The Crown of Thorns

Posted by Worldview Warriors On Friday, December 24, 2021 0 comments

by Charlie Wolcott

Tomorrow is Christmas Day. So why am I writing about Jesus’ crucifixion instead of His birth? The answer is simple: Jesus came and was born for the purpose of dying for the sins of the world. Back in November, I spoke at El Paso’s first Creation Conference and gave the closing keynote. When I stepped off the stage, I was greeted by a number of friends who mostly had one thing they liked about my keynote: the crown of thorns. And what does that have to do with Creation? Actually everything. If Paul’s statement about Jesus being the “last Adam” doesn’t connect the Fall of Man and the Genesis account to the cross, the crowns of thorns should remove any doubt to the honest listener.

Genesis is the historical text about the origins of the universe and the establishment of the nation through whom the Savior would come. The first eleven chapters cover 2000 years of world history, concluding with the dispersion of the nations and people groups before zooming in onto one man: Abraham. The rest of the OT centers around Abraham and his descendants, a nation that would bring Jesus Christ. It is in these first eleven chapters that we are introduced to the setting of world history, the description of how this world went wrong, and the first messages and pictures of the Gospel. This is our origins: where we came from. And if we are to have a Biblical worldview, we must have a correct view of origins.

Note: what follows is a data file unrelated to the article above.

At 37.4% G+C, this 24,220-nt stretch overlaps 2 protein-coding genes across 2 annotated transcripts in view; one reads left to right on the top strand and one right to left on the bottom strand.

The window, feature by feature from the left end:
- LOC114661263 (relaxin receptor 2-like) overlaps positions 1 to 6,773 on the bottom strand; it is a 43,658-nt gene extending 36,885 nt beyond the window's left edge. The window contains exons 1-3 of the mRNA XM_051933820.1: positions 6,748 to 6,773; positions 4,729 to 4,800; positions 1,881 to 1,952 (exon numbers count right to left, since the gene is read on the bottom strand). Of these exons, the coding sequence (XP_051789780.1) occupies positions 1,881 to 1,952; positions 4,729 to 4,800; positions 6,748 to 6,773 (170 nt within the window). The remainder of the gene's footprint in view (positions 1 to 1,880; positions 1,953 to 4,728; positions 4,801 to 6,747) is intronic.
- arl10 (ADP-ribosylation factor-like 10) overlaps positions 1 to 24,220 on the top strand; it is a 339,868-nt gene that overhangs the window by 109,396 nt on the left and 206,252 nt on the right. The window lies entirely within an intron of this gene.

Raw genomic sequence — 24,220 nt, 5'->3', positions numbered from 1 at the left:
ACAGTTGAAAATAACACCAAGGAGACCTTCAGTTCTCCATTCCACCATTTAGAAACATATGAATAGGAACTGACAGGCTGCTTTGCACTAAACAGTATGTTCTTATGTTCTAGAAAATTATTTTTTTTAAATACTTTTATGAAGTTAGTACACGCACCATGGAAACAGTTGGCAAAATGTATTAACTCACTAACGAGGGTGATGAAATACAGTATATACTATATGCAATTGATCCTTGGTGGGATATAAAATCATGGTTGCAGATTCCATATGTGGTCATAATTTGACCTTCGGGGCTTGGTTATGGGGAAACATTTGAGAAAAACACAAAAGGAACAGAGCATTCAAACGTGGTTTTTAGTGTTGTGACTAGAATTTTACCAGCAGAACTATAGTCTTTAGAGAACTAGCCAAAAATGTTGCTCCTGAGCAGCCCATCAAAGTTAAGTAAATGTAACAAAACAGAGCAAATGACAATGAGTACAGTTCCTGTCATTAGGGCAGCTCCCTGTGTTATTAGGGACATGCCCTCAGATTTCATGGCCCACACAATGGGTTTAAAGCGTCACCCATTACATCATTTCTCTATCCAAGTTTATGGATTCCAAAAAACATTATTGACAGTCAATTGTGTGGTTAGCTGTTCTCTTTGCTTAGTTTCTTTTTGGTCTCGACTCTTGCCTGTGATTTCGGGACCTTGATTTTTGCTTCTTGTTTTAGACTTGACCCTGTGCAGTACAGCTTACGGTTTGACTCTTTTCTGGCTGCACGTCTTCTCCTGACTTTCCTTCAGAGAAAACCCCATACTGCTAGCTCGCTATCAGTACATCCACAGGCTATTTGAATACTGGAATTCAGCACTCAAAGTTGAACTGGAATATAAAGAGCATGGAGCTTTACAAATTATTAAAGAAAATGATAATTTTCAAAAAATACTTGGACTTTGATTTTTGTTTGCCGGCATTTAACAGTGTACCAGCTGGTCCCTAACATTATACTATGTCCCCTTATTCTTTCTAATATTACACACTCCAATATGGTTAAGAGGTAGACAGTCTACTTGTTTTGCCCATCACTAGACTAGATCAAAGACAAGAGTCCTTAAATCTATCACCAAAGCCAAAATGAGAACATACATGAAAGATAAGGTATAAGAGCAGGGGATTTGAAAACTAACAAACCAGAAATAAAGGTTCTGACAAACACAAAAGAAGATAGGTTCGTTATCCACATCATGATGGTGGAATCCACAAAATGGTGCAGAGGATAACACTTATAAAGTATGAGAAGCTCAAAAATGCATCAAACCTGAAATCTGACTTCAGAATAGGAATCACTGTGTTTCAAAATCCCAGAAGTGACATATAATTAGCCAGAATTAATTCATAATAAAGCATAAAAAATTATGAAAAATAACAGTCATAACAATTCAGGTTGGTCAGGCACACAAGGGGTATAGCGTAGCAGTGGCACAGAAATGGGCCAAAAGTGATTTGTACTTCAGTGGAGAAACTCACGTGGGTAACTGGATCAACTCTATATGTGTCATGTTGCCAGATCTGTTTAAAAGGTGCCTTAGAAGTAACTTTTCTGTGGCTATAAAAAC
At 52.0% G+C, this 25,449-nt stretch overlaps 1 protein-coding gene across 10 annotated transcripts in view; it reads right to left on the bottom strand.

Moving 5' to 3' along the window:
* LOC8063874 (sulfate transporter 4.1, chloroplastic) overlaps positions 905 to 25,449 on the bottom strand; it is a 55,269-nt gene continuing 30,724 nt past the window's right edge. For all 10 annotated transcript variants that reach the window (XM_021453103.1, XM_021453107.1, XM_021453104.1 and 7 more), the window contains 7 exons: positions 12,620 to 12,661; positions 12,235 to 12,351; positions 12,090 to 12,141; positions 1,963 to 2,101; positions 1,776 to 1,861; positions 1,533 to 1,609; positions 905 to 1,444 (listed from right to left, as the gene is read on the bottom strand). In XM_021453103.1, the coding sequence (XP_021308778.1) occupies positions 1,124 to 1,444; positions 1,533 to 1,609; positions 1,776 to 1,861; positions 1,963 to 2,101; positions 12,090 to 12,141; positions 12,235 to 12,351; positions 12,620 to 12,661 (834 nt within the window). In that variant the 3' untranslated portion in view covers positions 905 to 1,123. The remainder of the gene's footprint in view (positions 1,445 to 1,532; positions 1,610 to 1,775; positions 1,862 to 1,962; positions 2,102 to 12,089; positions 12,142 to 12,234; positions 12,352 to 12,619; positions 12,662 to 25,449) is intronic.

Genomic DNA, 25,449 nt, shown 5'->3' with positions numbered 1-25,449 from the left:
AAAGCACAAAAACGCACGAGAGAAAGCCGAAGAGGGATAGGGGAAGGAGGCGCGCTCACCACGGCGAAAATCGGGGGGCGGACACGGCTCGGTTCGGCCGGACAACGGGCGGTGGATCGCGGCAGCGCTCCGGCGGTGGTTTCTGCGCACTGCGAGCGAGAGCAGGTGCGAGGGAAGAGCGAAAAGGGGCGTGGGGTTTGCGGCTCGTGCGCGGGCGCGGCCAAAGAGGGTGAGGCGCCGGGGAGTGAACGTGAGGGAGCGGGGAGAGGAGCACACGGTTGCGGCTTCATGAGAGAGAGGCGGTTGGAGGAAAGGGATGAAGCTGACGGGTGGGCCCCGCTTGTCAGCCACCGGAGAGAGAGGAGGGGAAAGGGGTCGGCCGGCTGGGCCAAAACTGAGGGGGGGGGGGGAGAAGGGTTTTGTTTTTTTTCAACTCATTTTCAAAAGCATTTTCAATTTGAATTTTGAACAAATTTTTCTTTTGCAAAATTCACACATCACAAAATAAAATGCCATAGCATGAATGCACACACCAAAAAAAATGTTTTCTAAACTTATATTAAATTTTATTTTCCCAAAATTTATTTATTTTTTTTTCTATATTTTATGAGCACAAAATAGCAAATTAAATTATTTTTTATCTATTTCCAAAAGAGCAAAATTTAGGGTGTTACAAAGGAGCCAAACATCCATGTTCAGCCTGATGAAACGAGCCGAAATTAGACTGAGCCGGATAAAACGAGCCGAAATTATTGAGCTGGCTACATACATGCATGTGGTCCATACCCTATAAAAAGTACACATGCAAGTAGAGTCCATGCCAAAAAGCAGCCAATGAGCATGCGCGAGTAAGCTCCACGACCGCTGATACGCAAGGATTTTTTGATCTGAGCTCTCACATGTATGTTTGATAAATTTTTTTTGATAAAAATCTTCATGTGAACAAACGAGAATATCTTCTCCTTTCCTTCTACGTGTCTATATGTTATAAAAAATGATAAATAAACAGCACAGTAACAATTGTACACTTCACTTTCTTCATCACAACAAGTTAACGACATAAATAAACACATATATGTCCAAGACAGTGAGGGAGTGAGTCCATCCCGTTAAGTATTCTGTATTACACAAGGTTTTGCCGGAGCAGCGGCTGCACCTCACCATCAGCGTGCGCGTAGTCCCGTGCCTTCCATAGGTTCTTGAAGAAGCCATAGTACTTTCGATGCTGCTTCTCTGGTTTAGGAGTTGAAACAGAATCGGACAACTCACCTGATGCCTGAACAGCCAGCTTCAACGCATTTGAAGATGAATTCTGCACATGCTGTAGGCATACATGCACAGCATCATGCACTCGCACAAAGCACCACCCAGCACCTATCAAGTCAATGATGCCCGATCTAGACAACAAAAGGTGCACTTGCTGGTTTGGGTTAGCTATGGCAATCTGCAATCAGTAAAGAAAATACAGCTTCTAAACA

When I teach about worldviews, I address five major questions. “Where did I come from?” “Why am I here?” “Who am I?” “Where am I going?” and “Who do I listen to?” There are others as well, some of which are answered within these questions. A big one that I’ll address is, “What is wrong with the world?” This is part of the question about origins. This world is broken. It’s messed up. How did this happen? There are two competing ideas: 1) It was always this way. 2) Man is the problem, according to Genesis 3. In case #1, this is what is behind every single model that teaches the earth is billions of years old. The earth has always been corrupted and broken; it was created this way. The models that try to include Adam say that Adam’s sin didn’t actually corrupt the Creation; it just corrupted life in the Garden. In case #2, man is the problem; this is what Scripture teaches. This is no secondary issue because case #1 blames God (or just nature) for what’s wrong with this world. The Gospel and Christianity blame man for what is wrong with the world and the curse upon all creation that followed.